Is Rosie O’Donnell about to break the internet with SNL impression?
Rumours that comedian Rosie O'Donnell is due to play White House chief strategist Steve Bannon on this weekend's episode of Saturday Night Live have sent social media into overdrive.
Currently experiencing its highest ratings in 22 years, what's behind SNL's resurgence in popularity?
Since debuting in 1975, Saturday Night Live has been a bulwark of the US TV landscape. As America's longest-running comedy-sketch series, generations have grown up with its oft-emulated brand of slapstick and satire.
But as celebrity, politics and modern living changed over the years, so too have the targets of SNL's jokes. With the arrival of Donald Trump's White House administration, SNL has been gifted a comedy cash-cow.
Alec Baldwin's devastating portrayal of Trump triumphed with viewers when it debuted in the run-up to last year's US Presidential Election and has since become a staple feature of the series.
Last week, Melissa McCarthy's ultra-caustic turn as White House press secretary Sean Spicer went viral on YouTube.
On social media, fans of the show are raving about its persistent jabs at the new presidency.
"This is hilarious. Comedians have never had it so easy with this admin," said Youtube user mimi k.
"Trump made SNL 'GREAT' again!" exclaimed Steven L.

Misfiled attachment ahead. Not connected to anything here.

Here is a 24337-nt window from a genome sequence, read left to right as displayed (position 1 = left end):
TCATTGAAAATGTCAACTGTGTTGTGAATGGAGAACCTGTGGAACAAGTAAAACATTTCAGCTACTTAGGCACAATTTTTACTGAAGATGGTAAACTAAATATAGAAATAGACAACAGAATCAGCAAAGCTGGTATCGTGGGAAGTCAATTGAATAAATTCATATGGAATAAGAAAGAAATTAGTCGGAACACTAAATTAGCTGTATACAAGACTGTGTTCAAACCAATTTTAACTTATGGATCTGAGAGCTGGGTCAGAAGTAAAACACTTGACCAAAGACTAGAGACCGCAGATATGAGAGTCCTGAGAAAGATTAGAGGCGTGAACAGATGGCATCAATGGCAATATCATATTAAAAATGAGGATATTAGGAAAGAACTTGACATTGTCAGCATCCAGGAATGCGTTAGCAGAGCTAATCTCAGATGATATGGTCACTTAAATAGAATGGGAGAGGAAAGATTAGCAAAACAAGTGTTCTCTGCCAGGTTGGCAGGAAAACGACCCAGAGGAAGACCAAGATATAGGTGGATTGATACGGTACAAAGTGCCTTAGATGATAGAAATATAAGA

"I don't care who you voted for, that was funny as hell," added Joe Momma.
'Boring and unfunny'
It remains to be seen whether SNL's Trump bump is due to new viewers from across the political spectrum, or merely re-engaged liberals who had fallen out of love with the show in recent years.
One viewer who has been less than impressed by the cutting caricatures is the president himself.
"Watched Saturday Night Live hit job on me. Time to retire the boring and unfunny show. Alec Baldwin portrayal stinks. Media rigging election!" Trump tweeted three weeks before voting day last year.
"I watched parts of @nbcsnl Saturday Night Live last night. It is a totally one-sided, biased show - nothing funny at all. Equal time for us?" he tweeted again less than two weeks after winning the presidency.
"@NBCNews is bad but Saturday Night Live is the worst of NBC. Not funny, cast is terrible, always a complete hit job. Really bad television!" he wrote five days before inauguration.
'Part of American culture'
In this extraordinary time of western political upheaval, that the most powerful man in the world should feel compelled to repeatedly condemn his own parody has become an added draw for SNL fans.
After last week's stinging routine from Melissa McCarthy, Spicer told Fox News he thought her impression of him was "cute" and "part of American culture." Trump, however, stayed uncharacteristically silent.
Fans began to wonder whether SNL had genuinely hit a nerve. Politico reported that behind closed doors Trump was furious his administration was being made to "look weak".
In particular, it is thought Trump took exception to his staffer being spoofed by a female comedian.